Uprooting racism in the food system: Communities organize for justiceMarch 11, 2013
A shovel overturned can flip so much more than soil, worms, and weeds. Structural racism - the ways in which social systems and institutions promote and perpetuate the oppression of people of color – manifests at all points in the food system. It emerges as barriers to land ownership and credit access for farmers of color, as wage discrimination and poor working conditions for food and farmworkers of color, and as lack of healthy food in neighborhoods of color. It shows up as discrimination in housing, employment, redlining, and other elements which impact food access and food justice.
Many people involved in creating food - from Haitian tomato pickers organizing in Florida, to Native Americans saving seeds in Arizona, to Black Detroit residents growing gardens in fractured neighborhoods – are simultaneously chipping away at structural racism. In the Harvesting Justice series we touch on many of these issues, starting with a look at African-American farmers and what they doing to win justice in the food system.
In 1920, one in every seven farmers in the U.S. was African-American. Together, they owned nearly 15 million acres. Racism, violence, and massive migration from the rural South to the industrialized North have caused a steady decline in the number of Black farmers. So, too, has, institutional racism in the agricultural policies of the USDA. By 2007, African-American farmers numbered about one in 70, together owning only 4.2 million acres.
Over the years, studies by the U.S. Civil Rights Commission (CRC), as well as by the USDA itself, have shown that the USDA actively discriminated against Black farmers, earning it the nickname ‘the last plantation.’ A 1964 CRC study showed that the agency unjustly denied African-American farmers loans, disaster aid, and representation on agricultural committees. But organizations like the National Black Farmers Association, the Black Farmers and Agriculturalists Association, the Land Loss Prevention Project, and the Federation of Southern Cooperatives have been challenging racism in agricultural policy through legal action. In 1997-98, African-American farmers filed class-action lawsuits against the USDA for unjustly denying them loans. The lawsuits were consolidated into one case, Pigford v. Glickman, which was settled in 1999. But due to delays in filing claims, nearly 60,000 farmers and their heirs were left out of this settlement. In November 2010, the U.S. Congress passed the Claims Settlement Act (known as Pigford II) to compensate Black farmers who were left out of the first settlement. President Obama signed the bill a month later, making $1.25 billion available for claimants in the form of cash payments and loan forgiveness, though the Black Farmers and Agriculturalists Association has filed an appeal because Pigford II provides smaller payments and places limits on claimants’ future legal options.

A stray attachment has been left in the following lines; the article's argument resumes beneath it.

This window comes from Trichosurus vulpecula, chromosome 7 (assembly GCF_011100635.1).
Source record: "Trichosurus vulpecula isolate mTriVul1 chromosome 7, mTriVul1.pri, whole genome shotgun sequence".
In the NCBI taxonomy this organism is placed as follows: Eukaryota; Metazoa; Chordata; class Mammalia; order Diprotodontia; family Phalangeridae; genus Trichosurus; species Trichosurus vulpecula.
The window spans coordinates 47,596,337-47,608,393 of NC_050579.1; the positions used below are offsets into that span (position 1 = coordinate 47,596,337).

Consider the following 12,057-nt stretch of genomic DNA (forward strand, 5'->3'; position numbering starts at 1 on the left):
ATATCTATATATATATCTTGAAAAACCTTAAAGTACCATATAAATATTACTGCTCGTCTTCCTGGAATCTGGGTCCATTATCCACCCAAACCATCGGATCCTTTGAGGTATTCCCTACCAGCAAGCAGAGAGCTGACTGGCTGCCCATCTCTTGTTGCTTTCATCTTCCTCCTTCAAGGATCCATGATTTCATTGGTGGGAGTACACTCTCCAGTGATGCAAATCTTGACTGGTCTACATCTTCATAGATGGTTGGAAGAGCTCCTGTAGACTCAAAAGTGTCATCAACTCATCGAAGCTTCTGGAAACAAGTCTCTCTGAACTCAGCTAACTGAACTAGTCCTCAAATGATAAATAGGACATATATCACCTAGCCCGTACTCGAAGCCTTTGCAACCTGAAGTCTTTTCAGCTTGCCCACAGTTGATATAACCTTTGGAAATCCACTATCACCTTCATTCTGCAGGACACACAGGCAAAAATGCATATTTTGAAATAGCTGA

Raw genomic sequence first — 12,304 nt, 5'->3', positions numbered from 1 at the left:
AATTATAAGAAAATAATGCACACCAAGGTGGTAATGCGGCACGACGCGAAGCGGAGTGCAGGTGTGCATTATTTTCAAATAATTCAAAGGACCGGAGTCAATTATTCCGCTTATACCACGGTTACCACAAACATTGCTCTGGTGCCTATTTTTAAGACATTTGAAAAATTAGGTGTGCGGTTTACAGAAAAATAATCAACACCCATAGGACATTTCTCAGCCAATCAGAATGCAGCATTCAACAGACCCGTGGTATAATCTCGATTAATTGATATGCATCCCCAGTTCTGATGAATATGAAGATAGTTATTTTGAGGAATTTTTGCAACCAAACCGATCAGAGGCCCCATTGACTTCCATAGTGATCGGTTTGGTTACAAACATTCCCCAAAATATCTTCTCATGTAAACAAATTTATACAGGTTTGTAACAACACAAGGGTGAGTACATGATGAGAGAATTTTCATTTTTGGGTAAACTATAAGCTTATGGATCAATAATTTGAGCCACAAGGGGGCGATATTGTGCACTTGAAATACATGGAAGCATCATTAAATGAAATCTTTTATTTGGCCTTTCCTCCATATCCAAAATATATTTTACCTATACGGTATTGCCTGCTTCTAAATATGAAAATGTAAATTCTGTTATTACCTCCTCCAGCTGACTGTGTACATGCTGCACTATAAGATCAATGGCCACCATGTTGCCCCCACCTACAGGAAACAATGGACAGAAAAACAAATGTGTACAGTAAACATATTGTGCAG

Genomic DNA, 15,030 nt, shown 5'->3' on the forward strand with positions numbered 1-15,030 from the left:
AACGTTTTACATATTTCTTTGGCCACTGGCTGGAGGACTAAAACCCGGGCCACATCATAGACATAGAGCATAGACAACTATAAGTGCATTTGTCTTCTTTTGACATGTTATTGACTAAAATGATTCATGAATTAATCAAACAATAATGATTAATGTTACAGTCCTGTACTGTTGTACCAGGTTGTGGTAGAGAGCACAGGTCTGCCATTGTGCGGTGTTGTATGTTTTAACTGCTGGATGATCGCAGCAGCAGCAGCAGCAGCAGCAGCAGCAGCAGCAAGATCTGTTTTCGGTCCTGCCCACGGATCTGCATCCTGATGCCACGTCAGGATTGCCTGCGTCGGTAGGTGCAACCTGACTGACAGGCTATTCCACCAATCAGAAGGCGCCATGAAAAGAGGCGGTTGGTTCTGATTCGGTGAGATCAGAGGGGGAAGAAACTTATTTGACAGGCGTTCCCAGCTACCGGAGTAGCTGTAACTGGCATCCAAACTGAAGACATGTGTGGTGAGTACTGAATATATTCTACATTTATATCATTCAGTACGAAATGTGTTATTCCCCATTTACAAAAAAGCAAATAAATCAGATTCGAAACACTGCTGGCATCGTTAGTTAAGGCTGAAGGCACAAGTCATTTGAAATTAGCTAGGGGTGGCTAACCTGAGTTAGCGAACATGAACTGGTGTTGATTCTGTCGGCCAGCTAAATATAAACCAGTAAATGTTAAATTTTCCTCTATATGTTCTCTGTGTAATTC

bell hooks wrote, “Collective black self-recovery takes place when we begin to renew our relationship to the earth, when we remember the way of our ancestors… Living in modern society, without a sense of history, it has been easy for folks to forget that black people were first and foremost a people of the land, farmers.”[1]
Some who are still farmers are carrying on the fight for economic and civil rights for land-based African-American people, a fight which dates back to the days of slavery. Probably the most impressive contemporary example of such organizing has been the Federation of Southern Cooperatives. An outgrowth of the civil rights movement, it formed in 1967 when 22 cooperatives met at Atlanta University. The federation has used collective action ever since to support Black and other small farmers and rural communities. Today, their members include over 100 coops in 16 states across the South.
A fast-growing movement is African-Americans reclaiming their connection to their urban land and their food, as part of food justice and food sovereignty movements. People’s Grocery and Mo’ Better Food in Oakland, Growing Power, Rooted in Community, Detroit Black community Food Security Network, and many others are organizing with farmers and connecting African-American growers and consumers. Many of these, such as the Detroit Black Community Food Security Network, are working forcommunities of color to have democratic control over their own food systems. Their work includes youth programs and urban gardening in areas where access to healthy, affordable food is limited, as is the case in many low-income and people of color neighborhoods.